CSC323 2010S Software Design

Extreme Programming Explained: Section 1

Kent Beck (2005). Extreme Programming Explained: Embrace Change, 2nd Edition. Section 1: Exploring XP (pp. 9-122). Boston, MA: Addison-Wesley.

XP sounds like a pretty good way of Getting Things Done In A World Where Time And People Are Finite Resources. Can it be generalized to situations like industrial activity or engineering or lab science?

I'm not sure whether the All-Caps Text suggests that you are being sarcastic. Given that Beck isn't even sure that it can be generalized to marketing, I'd say that he would not necessarily recommend generalizing it. Certainly, some key practices, such as automated testing, don't work as well in other activities.

XP is all about trust and respect and good pair programming. How will our random changing of group members affect our ability to synergize?

In the end, the class is your project team. Hence, you need to build trust with everyone in the class.

What is the note to programmers at the beginning of the book talking about?

I expect that it's a reaction to the negative aspects of professional programming that many programmers encounter. (Death march, 80-hour work week, etc.)

What is the difference between the waterfall process and the push model of development? They seem like different names for essentially the same thing to me.

There's a bit behind the scenes. Arguably, in a pure waterfall, one completes one phase before going on to the next phase. In the push model that Beck describes, the stages continue in parallel.

XP encourages only doing as much planning as necessary to get a single aspect of a project ready for deployment. If there is no overarching plan for the entire system, how can one make accurate estimates of total time needed to finish the project?

One could argue that there is no finishing an XP project, as you simply keep adding features. One might even argue that XP is the overarching plan. But, essentially, the time to build the software is similar to the sum of the costs of implementing all of the stories. Experience tells you how long each story will take and how many stories make up a reasonable piece of software.

I find the sentiment expressed in chapter 1 of Extreme Programming Explained (It's not my job to manage someone else's expectations. It's their job to manage their own expectations.) difficult to accept. I assume Beck is exaggerating, mainly trying to illustrate the importance of controlling one's anxieties about deadlines. Would it really be okay to follow that kind of thinking in a serious work environment, though?

You're taking the quote a bit out of context. The important thing he's pointing out is that you have a responsibility to accurately convey what is possible (or at least what you believe is possible) given a particular set of contraints. In the end, giving regular evidence that you work your hardest and estimate well should work in a serious work environment. However, it's also clear that for this work, other aspects of XP must be included (such as respect).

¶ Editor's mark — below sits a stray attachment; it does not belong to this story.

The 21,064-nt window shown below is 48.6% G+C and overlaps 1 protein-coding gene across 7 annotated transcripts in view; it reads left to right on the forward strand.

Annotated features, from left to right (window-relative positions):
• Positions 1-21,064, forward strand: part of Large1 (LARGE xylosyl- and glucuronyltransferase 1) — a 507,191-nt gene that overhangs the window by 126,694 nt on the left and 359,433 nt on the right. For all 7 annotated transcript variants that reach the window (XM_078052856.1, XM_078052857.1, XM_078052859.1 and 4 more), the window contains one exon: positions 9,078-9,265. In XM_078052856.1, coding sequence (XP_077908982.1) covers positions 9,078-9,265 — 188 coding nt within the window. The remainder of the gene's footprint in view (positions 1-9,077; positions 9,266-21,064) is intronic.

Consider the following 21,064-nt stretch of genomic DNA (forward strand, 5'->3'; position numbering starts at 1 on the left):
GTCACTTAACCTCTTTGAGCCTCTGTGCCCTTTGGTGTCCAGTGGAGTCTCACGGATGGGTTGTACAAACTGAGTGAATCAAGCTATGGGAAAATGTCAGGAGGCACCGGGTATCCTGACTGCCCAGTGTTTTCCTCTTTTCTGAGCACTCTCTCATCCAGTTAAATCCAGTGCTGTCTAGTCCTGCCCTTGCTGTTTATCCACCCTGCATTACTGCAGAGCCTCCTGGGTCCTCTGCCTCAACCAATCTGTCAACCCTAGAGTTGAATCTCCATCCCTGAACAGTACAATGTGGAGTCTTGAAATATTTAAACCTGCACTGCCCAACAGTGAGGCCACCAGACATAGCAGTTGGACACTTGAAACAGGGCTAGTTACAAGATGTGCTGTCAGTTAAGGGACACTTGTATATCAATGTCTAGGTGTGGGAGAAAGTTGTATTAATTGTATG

Why aren't any of these practices implemented or at least mentioned in more CS classes? I've heard or seen a few such as pair programming, and the theory of constraints but I've never heard the benefits of communication mentioned in a CS class the way they are in this book.

One might argue that presenting practices without the corresponding values and principles is pointless. But we do try to discuss many of the principles (at least in some form). We certainly talk about testing, about refactoring (which seems to have been renamed to incremental design), and even about energized programming (in the sense of time limits in the 151 exams and elsewhere). But, I'll admit, the individual faculty members don't necessarily agree with all of these practices. For example, we do think, at some level, that written documentation is good and necessary.

Many of the suggestions in this section seem like very good ideas - working on a weekly cycle, leaving room to make mistakes, etc. I don't quite understand how the ten-minute build works, though - how do they make sure it takes only ten minutes (approximately) while still building everything that needs to be built? The concept behind it makes sense and seems to fit with the rest of extreme programming's principles and values, but I'm unclear on how exactly it would work.

I haven't done enough of this in practice to know all the details, but I expect it has to do with choosing the right modularity and tests. But I'll admit that even in the larger projects I build, I rarely see more than ten minutes of build/test time.

How does pushing quality standards higher actually improve something like delivery speed? Higher quality would probably result in more easily changeable code, but I don't see how it would initially come out faster.

The claim is that catching defects earlier means that you spend less time per defect fixing them. So, in the end, the software takes less time.

Disclaimer: I usually create these pages on the fly, which means that I rarely proofread them and they may contain bad grammar and incorrect details. It also means that I tend to update them regularly (see the history for more details). Feel free to contact me with any suggestions for changes.

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